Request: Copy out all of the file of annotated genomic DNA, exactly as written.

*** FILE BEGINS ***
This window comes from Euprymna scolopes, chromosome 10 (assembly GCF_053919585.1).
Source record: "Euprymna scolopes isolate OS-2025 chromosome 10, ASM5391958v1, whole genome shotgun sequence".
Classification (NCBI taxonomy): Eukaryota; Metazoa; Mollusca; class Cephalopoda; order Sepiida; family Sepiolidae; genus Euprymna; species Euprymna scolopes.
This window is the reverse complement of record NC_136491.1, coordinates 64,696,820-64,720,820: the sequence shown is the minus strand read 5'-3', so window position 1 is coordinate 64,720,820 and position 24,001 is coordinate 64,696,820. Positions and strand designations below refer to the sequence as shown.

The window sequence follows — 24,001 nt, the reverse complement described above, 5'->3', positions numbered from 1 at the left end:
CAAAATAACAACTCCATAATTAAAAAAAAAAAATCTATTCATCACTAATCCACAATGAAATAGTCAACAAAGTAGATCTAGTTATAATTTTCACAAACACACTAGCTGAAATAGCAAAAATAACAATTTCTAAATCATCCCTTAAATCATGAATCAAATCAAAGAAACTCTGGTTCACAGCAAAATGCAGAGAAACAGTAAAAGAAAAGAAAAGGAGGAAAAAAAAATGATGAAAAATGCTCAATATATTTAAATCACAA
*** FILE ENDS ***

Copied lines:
This window comes from Euprymna scolopes, chromosome 10 (assembly GCF_053919585.1).
Source record: "Euprymna scolopes isolate OS-2025 chromosome 10, ASM5391958v1, whole genome shotgun sequence".
Classification (NCBI taxonomy): Eukaryota; Metazoa; Mollusca; class Cephalopoda; order Sepiida; family Sepiolidae; genus Euprymna; species Euprymna scolopes.
This window is the reverse complement of record NC_136491.1, coordinates 64,696,820-64,720,820: the sequence shown is the minus strand read 5'-3', so window position 1 is coordinate 64,720,820 and position 24,001 is coordinate 64,696,820. Positions and strand designations below refer to the sequence as shown.

The window sequence follows — 24,001 nt, the reverse complement described above, 5'->3', positions numbered from 1 at the left end:
CAAAATAACAACTCCATAATTAAAAAAAAAAAATCTATTCATCACTAATCCACAATGAAATAGTCAACAAAGTAGATCTAGTTATAATTTTCACAAACACACTAGCTGAAATAGCAAAAATAACAATTTCTAAATCATCCCTTAAATCATGAATCAAATCAAAGAAACTCTGGTTCACAGCAAAATGCAGAGAAACAGTAAAAGAAAAGAAAAGGAGGAAAAAAAAATGATGAAAAATGCTCAATATATTTAAATCACAA